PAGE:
Making economics accessible to the non-economist is a formidable task, but it's a crucial one in a democracy, because economic illiteracy is the bane of sound public policy, and the people shouting the loudest on both sides of the political divide are the ones most afflicted by it. I modestly consider myself reasonably economically literate, but I learned a good deal from this excellent layman's guide by The Economist's former Midwest correspondent.
There are, thankfully, no graphs or tables in t
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Marcy prager
Jun 25, 2010 rated it it was amazing  ·  review of another edition
Economics has never been "my thing." I have never understood the way the economy runs in our country, or in the world. This book is great because there is no math or tables to study. It is a simple course, explaining the in's and out's of why global trade is good, why "creative destruction" for small businesses has to happen for the greater good of the economy, why real estate agents will move a seller's house quicker for less money than waiting for more money and a greater percentage, why "huma ...more
Eliot
Jul 16, 2010 rated it really liked it  ·  review of another edition
This is the best non-technical introduction to macroeconomics that I've found thus far. Wheelan explains the concepts clearly and in a fairly entertaining manner. Granted, I already have an undergraduate degree in economics, so I don't necessarily represent the target demographic for this book, but it'll be the first I recommend to anyone who wants to understand why I'm still in school.

It looks like many of the negative reviews here are from leftists complaining that the author has a rightward/
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يوسف زهدى
A good piece of work! either its your first time to read about economics, or you did read about it before or even if you are advanced with economics (like i expect myself) you'll still find the book beneficial and enjoyable.

The book is divided to 12 chapters each addressing one economic issue, starting by most common issues we see at our daily life to country level economics and linking its different variables, then integrating most of them in the last chapter through discussing factors of devel
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Weibo  Xiong
May 16, 2017 rated it it was amazing
Shelves: economics
I would say this is the best book I've read in 2017. Most of us are already familiar with those economic concepts and views in this book (also covered by Econ 101). Unfortunately, fewer can explain them in such a clear, concise and entertaining way as Mr Wheelan does.

Excellent explanations always come from deep understanding and thoughtful insights. Mr Bernanke considers himself good at explaining things to people, which I totally agree. And so is Mr Wheelan, who is perhaps even doing better. I
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Maggie Sun
Aug 09, 2018 rated it it was amazing  ·  review of another edition
Shelves: econ-finance
I learned more about how the economy works from this one book alone than from an entire year of college econ. The book uses case studies to intuitively illustrate economic principles, rather than relying on formulas, supply/demand curves, etc. Wheelan seems to be strongly pro-free markets, but his ideology doesn't detract from the nuanced exploration of how economics, politics, and information all intersect to explain why things operate the way they do.
Garima Mamgain
Feb 12, 2013 rated it really liked it  ·  review of another edition
One of the best books on macro economics I have read. The author has very clear preferences and thoughts. I may or may not agree with all of them but loved his practical way of explaining economics. Must read!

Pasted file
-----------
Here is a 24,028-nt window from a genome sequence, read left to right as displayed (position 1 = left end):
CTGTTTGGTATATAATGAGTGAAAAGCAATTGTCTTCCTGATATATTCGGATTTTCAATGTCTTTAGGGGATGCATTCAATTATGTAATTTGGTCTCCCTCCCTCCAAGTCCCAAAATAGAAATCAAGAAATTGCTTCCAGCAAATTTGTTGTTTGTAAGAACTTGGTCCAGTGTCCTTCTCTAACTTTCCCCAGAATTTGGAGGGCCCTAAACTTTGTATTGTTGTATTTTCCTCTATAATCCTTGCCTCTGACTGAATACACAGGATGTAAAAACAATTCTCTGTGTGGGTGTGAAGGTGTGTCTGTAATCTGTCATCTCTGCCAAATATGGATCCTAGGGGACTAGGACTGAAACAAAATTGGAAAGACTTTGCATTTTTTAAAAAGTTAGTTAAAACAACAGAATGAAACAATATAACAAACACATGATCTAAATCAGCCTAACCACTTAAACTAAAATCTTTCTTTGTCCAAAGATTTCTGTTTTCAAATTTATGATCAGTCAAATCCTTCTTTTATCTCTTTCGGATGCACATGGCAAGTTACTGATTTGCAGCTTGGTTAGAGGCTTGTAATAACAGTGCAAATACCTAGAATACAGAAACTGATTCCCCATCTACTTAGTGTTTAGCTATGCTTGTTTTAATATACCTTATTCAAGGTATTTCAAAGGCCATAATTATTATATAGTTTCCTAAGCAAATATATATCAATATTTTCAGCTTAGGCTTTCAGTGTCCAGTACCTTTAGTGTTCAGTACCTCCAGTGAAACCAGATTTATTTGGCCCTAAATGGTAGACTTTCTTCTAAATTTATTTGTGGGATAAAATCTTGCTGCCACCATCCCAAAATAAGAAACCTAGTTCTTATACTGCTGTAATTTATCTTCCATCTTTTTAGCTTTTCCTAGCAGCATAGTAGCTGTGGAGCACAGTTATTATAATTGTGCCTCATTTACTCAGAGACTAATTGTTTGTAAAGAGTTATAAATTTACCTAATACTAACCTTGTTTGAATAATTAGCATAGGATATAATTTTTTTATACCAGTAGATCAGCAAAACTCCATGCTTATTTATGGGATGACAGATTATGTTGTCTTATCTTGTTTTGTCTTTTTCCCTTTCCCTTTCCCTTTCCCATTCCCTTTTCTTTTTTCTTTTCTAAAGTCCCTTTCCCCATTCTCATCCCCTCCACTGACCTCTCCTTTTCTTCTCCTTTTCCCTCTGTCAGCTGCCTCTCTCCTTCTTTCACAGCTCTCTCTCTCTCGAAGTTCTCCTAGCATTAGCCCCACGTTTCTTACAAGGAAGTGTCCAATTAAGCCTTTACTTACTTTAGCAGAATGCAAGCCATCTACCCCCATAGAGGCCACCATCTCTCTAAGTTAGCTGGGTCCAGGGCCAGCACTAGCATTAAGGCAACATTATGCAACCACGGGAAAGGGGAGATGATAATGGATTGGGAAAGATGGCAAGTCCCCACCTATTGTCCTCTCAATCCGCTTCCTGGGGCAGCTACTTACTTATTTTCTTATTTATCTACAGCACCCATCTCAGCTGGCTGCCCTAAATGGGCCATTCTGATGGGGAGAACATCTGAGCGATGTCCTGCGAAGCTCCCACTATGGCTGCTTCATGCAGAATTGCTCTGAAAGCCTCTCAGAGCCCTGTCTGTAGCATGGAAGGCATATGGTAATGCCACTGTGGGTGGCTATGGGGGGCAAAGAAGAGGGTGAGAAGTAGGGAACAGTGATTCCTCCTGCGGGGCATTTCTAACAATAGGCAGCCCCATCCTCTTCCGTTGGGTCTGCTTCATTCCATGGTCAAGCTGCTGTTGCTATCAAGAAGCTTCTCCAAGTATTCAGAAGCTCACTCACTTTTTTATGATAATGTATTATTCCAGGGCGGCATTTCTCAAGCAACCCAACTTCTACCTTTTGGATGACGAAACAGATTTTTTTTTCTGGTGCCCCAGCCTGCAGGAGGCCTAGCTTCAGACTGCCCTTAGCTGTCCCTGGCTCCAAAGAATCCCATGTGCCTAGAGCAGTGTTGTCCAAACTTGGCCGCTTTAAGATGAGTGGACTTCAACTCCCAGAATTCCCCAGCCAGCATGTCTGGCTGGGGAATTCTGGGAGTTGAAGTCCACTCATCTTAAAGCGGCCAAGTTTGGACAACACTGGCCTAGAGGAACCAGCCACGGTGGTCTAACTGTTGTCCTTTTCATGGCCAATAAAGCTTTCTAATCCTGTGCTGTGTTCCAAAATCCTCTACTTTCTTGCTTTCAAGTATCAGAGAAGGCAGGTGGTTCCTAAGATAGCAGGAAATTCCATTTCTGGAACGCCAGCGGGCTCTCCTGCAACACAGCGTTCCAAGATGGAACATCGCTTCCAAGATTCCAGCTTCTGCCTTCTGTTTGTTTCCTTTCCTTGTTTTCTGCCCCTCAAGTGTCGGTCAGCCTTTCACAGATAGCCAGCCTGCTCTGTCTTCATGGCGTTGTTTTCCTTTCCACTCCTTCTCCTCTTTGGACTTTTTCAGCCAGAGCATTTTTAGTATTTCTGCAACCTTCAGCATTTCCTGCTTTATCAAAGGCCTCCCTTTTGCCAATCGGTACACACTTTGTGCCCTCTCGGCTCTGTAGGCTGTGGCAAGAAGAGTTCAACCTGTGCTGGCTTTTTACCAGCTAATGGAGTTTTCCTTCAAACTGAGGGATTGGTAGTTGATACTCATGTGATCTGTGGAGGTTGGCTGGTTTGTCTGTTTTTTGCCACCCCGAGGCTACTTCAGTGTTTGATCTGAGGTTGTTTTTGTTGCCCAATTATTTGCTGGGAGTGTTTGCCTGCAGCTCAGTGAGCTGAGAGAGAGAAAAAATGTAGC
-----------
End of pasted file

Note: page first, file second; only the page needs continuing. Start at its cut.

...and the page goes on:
Gevorg Yeghikyan
Sep 11, 2018 rated it it was ok
Not bad for an introduction into the basic principles of economics. However, it's a highly ideologically motivated piece, saturated with an absolute belief in free market economy without any critical approach to the very axioms being taken for granted.
Lobstergirl
Jan 19, 2009 rated it liked it  ·  review of another edition
Shelves: economics, own
A basic and informative introduction to economics with no equations, charts, graphs, and not many numbers. Sometimes the breezy journalistic style gets annoying, but overall, a decent book.
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Charles Wheelan is a senior lecturer and policy fellow at the Rockefeller Center at Dartmouth College. He joined the Dartmouth faculty fulltime in June of 2012.

Wheelan’s most recent book, Naked Statistics: Stripping the Dread from the Data, was released by W.W. Norton in January of 2013. Three weeks later, it reached the New York Times bestseller list for hardback nonfiction. The San Francisco Chr
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Other books in the series

Naked (3 books)
  • Naked Statistics: Stripping the Dread from the Data
  • Naked Money: What It Is and Why It Matters

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“When I applied to graduate school many years ago, I wrote an essay expressing my puzzlement at how a country that could put a man on the moon could still have people sleeping on the streets. Part of that problem is political will; we could take a lot of people off the streets tomorrow if we made it a national priority. But I have also come to realize that NASA had it easy. Rockets conform to the unchanging laws of physics. We know where the moon will be at a given time; we know precisely how fast a spacecraft will enter or exist the earth's orbit. If we get the equations right, the rocket will land where it is supposed to--always. Human beings are more complex than that. A recovering drug addict does not behave as predictably as a rocket in orbit. We don't have a formula for persuading a sixteen-year-old not to drop out of school. But we do have a powerful tool: We know that people seek to make themselves better off, however they may define that. Our best hope for improving the human condition is to understand why we act the way we do and then plan accordingly. Programs, organizations, and systems work better when they get the incentives right. It is like rowing downstream.” 37 likes
“A market economy is to economics what democracy is to government: a decent, if flawed, choice among many bad alternatives.” 11 likes